# What has old Potassium metabisulfite turned into?

I found a glass jar labeled potassium metabisulfite in my abandoned photo lab. The jar has been standing with a loosely fitting lid for thirty years in a cool and dry place.

The jar contains a dry substance now like matte flakes. The substance does not react visibly to hydrochloric acid and it does not smell of sulfur dioxide.

What substance has the potassium metabisulfite turned into? Just curious.

EDIT. The substance does not dissolve visibly in cold or boiling water. A few flakes poured in water remain on the bottom seemingly unaltered.

MORE EDIT. When heated to red heat in a test tube, it does not melt, the coarse powder is not sintered. No water is given off. Some sulfur is sublimated, a yellow deposit in the cold part of the test tube and a smell of sulfur. Not much sulfur is given off, the volume of the original substance is not visibly altered.

• Potassium sulfate (like hydrated), possibly? – Gimelist Aug 2 '16 at 6:22

According to my research, I found the reaction of oxidation of potassium metabisulfite but the products of this reaction does not seem to match with your experimental observations.

The jar has been standing with a a loose fitting lid for thirty years in a cool and dry place.

This means that your old potassium metabisulfite has been subjected to atmospheric oxidation in a cool and dry place and thus the temperature of the surrounding did not exceed the room temperature.

$$\ce{2K2S2O5 + O2 ->[298K] 2K2SO4 + 2SO2}$$

(source)

The jar contains a dry substance now like matte flakes. The substance does not react visibly to hydrochloric acid and it does not smell of sulfur dioxide.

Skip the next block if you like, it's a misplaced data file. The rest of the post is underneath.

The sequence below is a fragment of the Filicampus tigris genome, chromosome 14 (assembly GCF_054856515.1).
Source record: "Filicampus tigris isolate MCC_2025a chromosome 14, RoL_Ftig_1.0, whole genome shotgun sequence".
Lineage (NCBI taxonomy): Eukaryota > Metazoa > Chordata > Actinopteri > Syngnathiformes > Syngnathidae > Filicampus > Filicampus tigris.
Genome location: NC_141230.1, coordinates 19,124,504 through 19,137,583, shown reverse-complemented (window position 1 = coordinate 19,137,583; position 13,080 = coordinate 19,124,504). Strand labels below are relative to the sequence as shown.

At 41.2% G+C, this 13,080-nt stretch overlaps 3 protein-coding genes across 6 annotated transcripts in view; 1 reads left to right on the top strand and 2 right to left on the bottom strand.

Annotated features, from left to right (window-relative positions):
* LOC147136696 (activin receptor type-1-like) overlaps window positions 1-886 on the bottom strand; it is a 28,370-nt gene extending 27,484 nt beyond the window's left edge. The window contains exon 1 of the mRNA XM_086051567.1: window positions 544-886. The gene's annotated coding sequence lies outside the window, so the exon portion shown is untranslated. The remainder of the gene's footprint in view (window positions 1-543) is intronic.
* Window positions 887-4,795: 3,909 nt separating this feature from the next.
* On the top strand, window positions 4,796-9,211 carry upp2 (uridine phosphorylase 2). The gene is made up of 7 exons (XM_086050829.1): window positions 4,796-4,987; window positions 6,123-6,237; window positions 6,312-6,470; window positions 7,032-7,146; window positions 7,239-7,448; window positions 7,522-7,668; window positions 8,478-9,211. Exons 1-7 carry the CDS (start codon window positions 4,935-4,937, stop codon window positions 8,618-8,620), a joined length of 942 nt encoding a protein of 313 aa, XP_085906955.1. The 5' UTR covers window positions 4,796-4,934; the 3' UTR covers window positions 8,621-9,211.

Yes, potassium sulfate has a flaky, crystalline appearance. Potassium sulfate does not react with hydrochloric acid. But one of the product is sulfur dioxide and the flakes smell of sulfur dioxide.

The substance does not dissolve visibly in cold or boiling water. A few flakes poured in water remain on the bottom seemingly unaltered.

Potassium sulfate is soluble in water: 120 g/L (25 °C).

When heated to red heat in a test tube, it does not melt, the coarse powder is not sintered. No water is given off. Some sulfur is sublimated, a yellow deposit in the cold part of the test tube and a smell of sulfur. Not much sulfur is given off, the volume of the original substance is not visibly altered.

Potassium sulfate does not decompose even at high temperatures. But if the surrounding has carbon monoxide, it gets reduced to potassium sulfide which has a yellow-brown appearance when impure.

Summarizing as a table,